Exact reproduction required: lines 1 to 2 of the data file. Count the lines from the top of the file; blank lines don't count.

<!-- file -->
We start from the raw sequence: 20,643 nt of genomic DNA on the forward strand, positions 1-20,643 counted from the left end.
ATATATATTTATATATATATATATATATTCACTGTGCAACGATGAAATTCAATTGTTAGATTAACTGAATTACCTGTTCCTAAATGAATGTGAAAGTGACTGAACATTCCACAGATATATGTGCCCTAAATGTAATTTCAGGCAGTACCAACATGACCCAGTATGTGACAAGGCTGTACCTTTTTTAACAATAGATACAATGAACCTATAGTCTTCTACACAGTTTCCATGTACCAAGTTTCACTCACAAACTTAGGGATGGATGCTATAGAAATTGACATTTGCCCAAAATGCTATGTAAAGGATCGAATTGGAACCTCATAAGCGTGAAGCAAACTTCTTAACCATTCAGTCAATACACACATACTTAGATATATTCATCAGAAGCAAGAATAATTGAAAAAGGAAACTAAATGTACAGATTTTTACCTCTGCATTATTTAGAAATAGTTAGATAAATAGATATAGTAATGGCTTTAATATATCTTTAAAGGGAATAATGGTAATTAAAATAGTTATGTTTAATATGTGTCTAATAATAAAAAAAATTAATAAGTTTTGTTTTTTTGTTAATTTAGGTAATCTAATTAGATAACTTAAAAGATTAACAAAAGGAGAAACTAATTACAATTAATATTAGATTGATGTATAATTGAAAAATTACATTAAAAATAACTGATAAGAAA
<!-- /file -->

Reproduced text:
We start from the raw sequence: 20,643 nt of genomic DNA on the forward strand, positions 1-20,643 counted from the left end.
ATATATATTTATATATATATATATATATTCACTGTGCAACGATGAAATTCAATTGTTAGATTAACTGAATTACCTGTTCCTAAATGAATGTGAAAGTGACTGAACATTCCACAGATATATGTGCCCTAAATGTAATTTCAGGCAGTACCAACATGACCCAGTATGTGACAAGGCTGTACCTTTTTTAACAATAGATACAATGAACCTATAGTCTTCTACACAGTTTCCATGTACCAAGTTTCACTCACAAACTTAGGGATGGATGCTATAGAAATTGACATTTGCCCAAAATGCTATGTAAAGGATCGAATTGGAACCTCATAAGCGTGAAGCAAACTTCTTAACCATTCAGTCAATACACACATACTTAGATATATTCATCAGAAGCAAGAATAATTGAAAAAGGAAACTAAATGTACAGATTTTTACCTCTGCATTATTTAGAAATAGTTAGATAAATAGATATAGTAATGGCTTTAATATATCTTTAAAGGGAATAATGGTAATTAAAATAGTTATGTTTAATATGTGTCTAATAATAAAAAAAATTAATAAGTTTTGTTTTTTTGTTAATTTAGGTAATCTAATTAGATAACTTAAAAGATTAACAAAAGGAGAAACTAATTACAATTAATATTAGATTGATGTATAATTGAAAAATTACATTAAAAATAACTGATAAGAAA